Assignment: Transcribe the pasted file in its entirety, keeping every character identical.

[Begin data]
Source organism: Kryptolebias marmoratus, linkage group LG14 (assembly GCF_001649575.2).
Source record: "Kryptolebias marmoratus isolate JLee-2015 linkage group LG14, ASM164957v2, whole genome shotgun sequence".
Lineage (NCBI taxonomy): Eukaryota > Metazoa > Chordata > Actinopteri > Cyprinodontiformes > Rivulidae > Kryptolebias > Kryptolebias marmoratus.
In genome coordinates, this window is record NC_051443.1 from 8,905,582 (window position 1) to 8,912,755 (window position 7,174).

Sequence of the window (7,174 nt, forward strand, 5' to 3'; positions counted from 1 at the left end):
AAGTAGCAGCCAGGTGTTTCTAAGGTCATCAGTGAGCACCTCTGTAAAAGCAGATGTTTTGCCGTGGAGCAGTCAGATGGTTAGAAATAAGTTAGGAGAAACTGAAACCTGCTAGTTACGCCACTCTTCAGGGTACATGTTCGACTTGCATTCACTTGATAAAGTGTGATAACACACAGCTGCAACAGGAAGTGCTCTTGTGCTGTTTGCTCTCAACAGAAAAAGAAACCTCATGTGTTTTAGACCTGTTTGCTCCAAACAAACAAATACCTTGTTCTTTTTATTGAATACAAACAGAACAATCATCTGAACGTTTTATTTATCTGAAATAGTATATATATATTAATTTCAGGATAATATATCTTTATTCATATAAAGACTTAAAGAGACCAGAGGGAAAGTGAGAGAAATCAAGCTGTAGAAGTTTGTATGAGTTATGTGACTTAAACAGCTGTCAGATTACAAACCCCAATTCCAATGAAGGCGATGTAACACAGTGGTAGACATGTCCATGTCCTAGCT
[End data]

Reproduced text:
Source organism: Kryptolebias marmoratus, linkage group LG14 (assembly GCF_001649575.2).
Source record: "Kryptolebias marmoratus isolate JLee-2015 linkage group LG14, ASM164957v2, whole genome shotgun sequence".
Lineage (NCBI taxonomy): Eukaryota > Metazoa > Chordata > Actinopteri > Cyprinodontiformes > Rivulidae > Kryptolebias > Kryptolebias marmoratus.
In genome coordinates, this window is record NC_051443.1 from 8,905,582 (window position 1) to 8,912,755 (window position 7,174).

Sequence of the window (7,174 nt, forward strand, 5' to 3'; positions counted from 1 at the left end):
AAGTAGCAGCCAGGTGTTTCTAAGGTCATCAGTGAGCACCTCTGTAAAAGCAGATGTTTTGCCGTGGAGCAGTCAGATGGTTAGAAATAAGTTAGGAGAAACTGAAACCTGCTAGTTACGCCACTCTTCAGGGTACATGTTCGACTTGCATTCACTTGATAAAGTGTGATAACACACAGCTGCAACAGGAAGTGCTCTTGTGCTGTTTGCTCTCAACAGAAAAAGAAACCTCATGTGTTTTAGACCTGTTTGCTCCAAACAAACAAATACCTTGTTCTTTTTATTGAATACAAACAGAACAATCATCTGAACGTTTTATTTATCTGAAATAGTATATATATATTAATTTCAGGATAATATATCTTTATTCATATAAAGACTTAAAGAGACCAGAGGGAAAGTGAGAGAAATCAAGCTGTAGAAGTTTGTATGAGTTATGTGACTTAAACAGCTGTCAGATTACAAACCCCAATTCCAATGAAGGCGATGTAACACAGTGGTAGACATGTCCATGTCCTAGCT